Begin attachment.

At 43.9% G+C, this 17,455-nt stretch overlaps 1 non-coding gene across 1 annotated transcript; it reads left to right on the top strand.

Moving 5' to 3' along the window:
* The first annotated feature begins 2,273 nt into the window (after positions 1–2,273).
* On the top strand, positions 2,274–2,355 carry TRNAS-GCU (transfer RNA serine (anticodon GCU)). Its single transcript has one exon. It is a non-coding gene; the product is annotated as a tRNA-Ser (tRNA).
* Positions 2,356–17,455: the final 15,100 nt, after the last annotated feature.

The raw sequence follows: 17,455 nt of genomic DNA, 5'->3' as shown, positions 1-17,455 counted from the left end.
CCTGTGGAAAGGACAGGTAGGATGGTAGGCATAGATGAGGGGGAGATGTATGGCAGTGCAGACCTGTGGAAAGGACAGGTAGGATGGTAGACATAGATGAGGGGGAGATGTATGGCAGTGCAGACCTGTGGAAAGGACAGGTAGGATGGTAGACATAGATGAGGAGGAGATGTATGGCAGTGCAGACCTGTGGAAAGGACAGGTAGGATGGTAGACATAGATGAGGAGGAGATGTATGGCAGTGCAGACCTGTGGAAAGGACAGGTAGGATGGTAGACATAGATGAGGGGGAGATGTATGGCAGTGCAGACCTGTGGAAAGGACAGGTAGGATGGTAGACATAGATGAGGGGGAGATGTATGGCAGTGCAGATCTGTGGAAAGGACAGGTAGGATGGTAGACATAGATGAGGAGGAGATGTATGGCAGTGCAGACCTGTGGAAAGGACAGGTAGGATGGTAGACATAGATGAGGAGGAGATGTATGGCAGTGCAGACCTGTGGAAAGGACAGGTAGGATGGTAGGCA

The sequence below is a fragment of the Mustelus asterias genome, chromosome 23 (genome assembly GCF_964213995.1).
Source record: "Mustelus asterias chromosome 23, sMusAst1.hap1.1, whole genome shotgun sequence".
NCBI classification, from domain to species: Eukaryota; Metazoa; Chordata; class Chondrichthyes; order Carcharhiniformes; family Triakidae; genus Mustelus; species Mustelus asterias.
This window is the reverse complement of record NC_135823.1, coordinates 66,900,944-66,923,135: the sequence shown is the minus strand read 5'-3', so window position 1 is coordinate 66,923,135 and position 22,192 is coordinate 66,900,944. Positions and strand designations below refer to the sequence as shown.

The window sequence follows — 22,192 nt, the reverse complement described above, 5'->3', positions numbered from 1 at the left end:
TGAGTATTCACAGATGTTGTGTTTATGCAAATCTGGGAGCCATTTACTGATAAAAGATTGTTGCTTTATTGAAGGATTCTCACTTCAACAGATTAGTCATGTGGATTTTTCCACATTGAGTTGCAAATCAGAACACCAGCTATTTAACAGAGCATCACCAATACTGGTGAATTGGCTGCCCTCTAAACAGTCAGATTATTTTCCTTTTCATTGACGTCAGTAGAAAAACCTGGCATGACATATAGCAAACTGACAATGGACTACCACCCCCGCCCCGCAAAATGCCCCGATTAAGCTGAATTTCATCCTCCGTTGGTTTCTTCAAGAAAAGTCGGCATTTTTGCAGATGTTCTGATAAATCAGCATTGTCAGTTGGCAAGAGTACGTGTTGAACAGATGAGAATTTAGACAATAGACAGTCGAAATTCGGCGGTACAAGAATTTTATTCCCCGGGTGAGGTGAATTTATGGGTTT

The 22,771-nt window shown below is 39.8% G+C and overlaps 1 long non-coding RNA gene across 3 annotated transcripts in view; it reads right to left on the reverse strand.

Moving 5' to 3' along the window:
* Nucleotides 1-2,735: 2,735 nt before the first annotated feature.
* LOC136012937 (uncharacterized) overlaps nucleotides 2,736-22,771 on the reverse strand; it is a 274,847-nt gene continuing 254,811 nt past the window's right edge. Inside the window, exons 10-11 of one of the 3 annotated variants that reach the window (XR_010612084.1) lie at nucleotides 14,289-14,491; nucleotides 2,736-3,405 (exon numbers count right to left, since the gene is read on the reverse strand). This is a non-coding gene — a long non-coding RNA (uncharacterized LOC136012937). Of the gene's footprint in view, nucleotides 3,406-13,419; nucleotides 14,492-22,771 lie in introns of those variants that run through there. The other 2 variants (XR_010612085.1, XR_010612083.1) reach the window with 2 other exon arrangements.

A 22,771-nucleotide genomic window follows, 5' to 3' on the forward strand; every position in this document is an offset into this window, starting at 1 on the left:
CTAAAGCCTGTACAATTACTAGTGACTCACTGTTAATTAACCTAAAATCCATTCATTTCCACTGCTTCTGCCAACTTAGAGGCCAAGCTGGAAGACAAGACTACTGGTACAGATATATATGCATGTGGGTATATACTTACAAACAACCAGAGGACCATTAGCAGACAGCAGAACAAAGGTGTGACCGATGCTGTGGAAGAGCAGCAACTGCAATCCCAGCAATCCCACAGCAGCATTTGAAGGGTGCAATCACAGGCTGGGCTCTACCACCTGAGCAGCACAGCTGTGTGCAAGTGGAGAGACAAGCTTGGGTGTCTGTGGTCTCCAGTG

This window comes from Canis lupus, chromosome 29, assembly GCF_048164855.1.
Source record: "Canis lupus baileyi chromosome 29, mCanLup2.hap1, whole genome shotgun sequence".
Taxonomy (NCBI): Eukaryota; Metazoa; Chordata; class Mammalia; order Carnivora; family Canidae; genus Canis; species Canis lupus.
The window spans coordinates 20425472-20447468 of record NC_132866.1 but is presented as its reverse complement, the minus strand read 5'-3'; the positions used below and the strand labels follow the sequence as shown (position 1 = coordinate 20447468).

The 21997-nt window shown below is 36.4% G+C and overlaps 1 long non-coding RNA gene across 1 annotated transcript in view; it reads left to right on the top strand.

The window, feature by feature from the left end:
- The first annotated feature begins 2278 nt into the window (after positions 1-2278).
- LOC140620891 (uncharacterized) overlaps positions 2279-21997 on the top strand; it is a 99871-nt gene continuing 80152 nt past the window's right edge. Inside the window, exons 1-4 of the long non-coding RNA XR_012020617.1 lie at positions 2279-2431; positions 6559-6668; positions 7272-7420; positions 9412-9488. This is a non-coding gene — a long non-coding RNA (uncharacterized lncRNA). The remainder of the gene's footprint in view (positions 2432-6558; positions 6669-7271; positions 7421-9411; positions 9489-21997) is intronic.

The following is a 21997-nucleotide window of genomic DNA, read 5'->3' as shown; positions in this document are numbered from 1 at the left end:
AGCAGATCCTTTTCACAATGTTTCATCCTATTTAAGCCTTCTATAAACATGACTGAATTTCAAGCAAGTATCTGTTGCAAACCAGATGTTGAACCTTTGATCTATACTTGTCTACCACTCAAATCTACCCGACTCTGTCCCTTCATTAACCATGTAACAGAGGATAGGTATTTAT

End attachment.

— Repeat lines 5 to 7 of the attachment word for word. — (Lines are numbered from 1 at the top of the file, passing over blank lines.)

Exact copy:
* Positions 2,356–17,455: the final 15,100 nt, after the last annotated feature.

The raw sequence follows: 17,455 nt of genomic DNA, 5'->3' as shown, positions 1-17,455 counted from the left end.
CCTGTGGAAAGGACAGGTAGGATGGTAGGCATAGATGAGGGGGAGATGTATGGCAGTGCAGACCTGTGGAAAGGACAGGTAGGATGGTAGACATAGATGAGGGGGAGATGTATGGCAGTGCAGACCTGTGGAAAGGACAGGTAGGATGGTAGACATAGATGAGGAGGAGATGTATGGCAGTGCAGACCTGTGGAAAGGACAGGTAGGATGGTAGACATAGATGAGGAGGAGATGTATGGCAGTGCAGACCTGTGGAAAGGACAGGTAGGATGGTAGACATAGATGAGGGGGAGATGTATGGCAGTGCAGACCTGTGGAAAGGACAGGTAGGATGGTAGACATAGATGAGGGGGAGATGTATGGCAGTGCAGATCTGTGGAAAGGACAGGTAGGATGGTAGACATAGATGAGGAGGAGATGTATGGCAGTGCAGACCTGTGGAAAGGACAGGTAGGATGGTAGACATAGATGAGGAGGAGATGTATGGCAGTGCAGACCTGTGGAAAGGACAGGTAGGATGGTAGGCA